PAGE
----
Inverters And How To Size

So you have decided that you need to run some electronics when away from home and your caravan/motorhome or boat is not plugged into mains, what do you do? Fit an inverter! But what size inverter?

Before you look into inverters you may need to ask yourself a few questions first. What are you wanting to power or charge? If it’s something simple like a mobile phone or laptop, then an inverter is an expensive way to do it. Lets face it, a modern day mobile phone uses USB to charge, that’s 5v maximum so no point in switching even the smallest inverter on for, much easier to run a cigarette USB type device. Laptops are slightly more difficult because most run at 19v so if your on a 12v system your a little short, however there are plenty of ‘buck inverters’ around that are dirt cheap and again plug into a cigarette socket, these work by upping the voltage usually adjustable between 12v and 22v, if your on a 24v or higher system then you don’t need anything!

Still hankering for an inverter?

We can group inverters into three main categories – Small, Large and Inverter/Charger. The small type inverter is one that will usually plug into your 12 volt accessory/cigarette socket and not draw a lot of amperage, the positive and negative wires are usually quite thin. Small inverters range from 100 to 600 watts and usually of the modified sine wave type, although nowadays you can easily get pure sine wave as well, these would be the preferred type and we won’t go into the differences here, just take my word for it, pure sine wave will not restrict you on what you can run. Remember, inverters with a rating of 180 watts or less are the only power to be plugged into your cigarette socket as the fuse current rating is usually very small.

So large type inverters, these usually range from around 800 watts right upto 5000 watts i believe is the biggest i have seen (Victron 12v) however! Your 120ah AGM leisure battery will last seconds if you were to run something needing 5000 watts through it! So going back to the beginning now you can see it would be foolish to switch a 5000 watt inverter on to charge your laptop, the inverter idling with nothing plugged in would use more power than it takes to charge the laptop!

Ok so you still need 240v and if your household is like mine, err indoors will be moaning about not being able to dry her hair or straighten it (what did we do before?) after having her expensive shower!

So your average hair dryer is around 1200 watts, at home that’s about 5ish amps (W/V=I (1200w / 240v = 5a)) however, we aren’t at home! Now we are running off batteries and in this instance (because it’s most common) 12 volt batteries, so same theory (W/V=I) (1200w / 12v = 100a) that’s you buggered for a night in front of the TV!

Not so bad you say……well hold on! Inverters are no-where near 100% efficient in fact your probably looking at around 80% efficient at best, so that means on top of your 1200 watts while the Love of your life is sat in front of the mirror you have to add another 240 watts to the power that she is using, so rather than a 1200w inverter now realistically you need nearer 2000w, this has now turned from an easy portable plug in job to a properly fitted inverter with cable size to suite and in a nicely ventilated, flame proof area! (inverters can get very hot remember) Not only that but generally an inverter of this size will pull around 160 amp minimum so that’s the battery storage gone (cheaper to send her to the hairdresser’s)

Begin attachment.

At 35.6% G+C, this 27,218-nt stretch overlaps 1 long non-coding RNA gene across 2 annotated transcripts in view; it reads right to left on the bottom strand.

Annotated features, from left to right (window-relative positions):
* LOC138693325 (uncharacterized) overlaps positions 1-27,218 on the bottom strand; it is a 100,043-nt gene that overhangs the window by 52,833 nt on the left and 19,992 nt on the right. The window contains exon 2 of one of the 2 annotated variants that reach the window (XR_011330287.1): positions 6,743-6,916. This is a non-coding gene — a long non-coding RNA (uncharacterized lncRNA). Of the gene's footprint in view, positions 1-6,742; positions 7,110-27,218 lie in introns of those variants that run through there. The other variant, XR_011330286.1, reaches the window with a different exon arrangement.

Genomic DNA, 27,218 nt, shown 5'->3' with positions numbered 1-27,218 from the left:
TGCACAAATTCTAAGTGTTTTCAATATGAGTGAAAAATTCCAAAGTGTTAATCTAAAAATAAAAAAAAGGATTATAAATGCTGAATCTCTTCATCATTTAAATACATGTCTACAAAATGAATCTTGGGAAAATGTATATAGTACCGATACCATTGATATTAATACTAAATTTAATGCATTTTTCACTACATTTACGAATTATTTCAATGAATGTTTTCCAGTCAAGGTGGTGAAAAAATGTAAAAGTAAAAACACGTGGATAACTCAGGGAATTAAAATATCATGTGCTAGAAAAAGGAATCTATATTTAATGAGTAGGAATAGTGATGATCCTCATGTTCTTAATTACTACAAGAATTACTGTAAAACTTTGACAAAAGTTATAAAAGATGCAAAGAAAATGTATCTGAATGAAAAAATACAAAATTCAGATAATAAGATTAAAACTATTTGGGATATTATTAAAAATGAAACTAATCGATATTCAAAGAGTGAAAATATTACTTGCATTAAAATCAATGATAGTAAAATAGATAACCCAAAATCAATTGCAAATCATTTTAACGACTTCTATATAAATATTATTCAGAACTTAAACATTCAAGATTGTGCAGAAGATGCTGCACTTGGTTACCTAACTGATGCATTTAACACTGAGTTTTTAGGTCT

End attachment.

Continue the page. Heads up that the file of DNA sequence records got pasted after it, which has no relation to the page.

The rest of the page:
So is bigger always better? Well no not really…..going back to efficiency let’s look at a 3000 watt inverter, these can take 20 watts at idle (nothing plugged in) my Victron does! So let’s say we plug something small in that takes 20 watts, that’s 40 watts disappearing straight away, that’s assuming you switch your inverter off when not using it, that’s only 50% efficient, meaning 40 watts coming out of the battery pack and only powering a 20 watt item on AC! Crikey you might gasp, but generally it goes off load as well, so the nearer you get to using an inverters peak wattage the more efficient it gets but you get the gist that if your running something small then a smaller inverter will still power it but use less from the batteries or run it for longer! A note here as well is, make sure your inverter is what it claims! Plenty of inverters say 1500w on them but when you read the instructions that’s a surge power for so long, not the long term running! Our Epever inverters are rated 1500w (with a peak of 3000w) but only run 1500w for 6 min’s then return to a nominal running of 1200w, many of the manufacturers try to confuse you like this! My own Victron 3000kva Mk3 you would assume runs at 3000w, no it doesn’t it’s actually 2400w

Below is a rough idea of what amperage and inverter will consume for a given wattage, obviously if your 24 volt this can basically be halved on amperage draw, quartered on 48 volt etc, it’s only a rough guide!

On another note, sometimes it is also cheaper and easier buying wise with electrical goods, joking aside i bought a hair dryer and straighteners that work perfectly well but use a lot less wattage than regular ones, it’s a matter of reading the label before buying! Russell Hobs do a 1000w 240v kettle for example and no it doesn’t take all day to boil, holds 4 mugs full but consumes a lot less power than a normal 3000w kettle!

Something to think about!

Table of 12 volt inverter efficiency and output power

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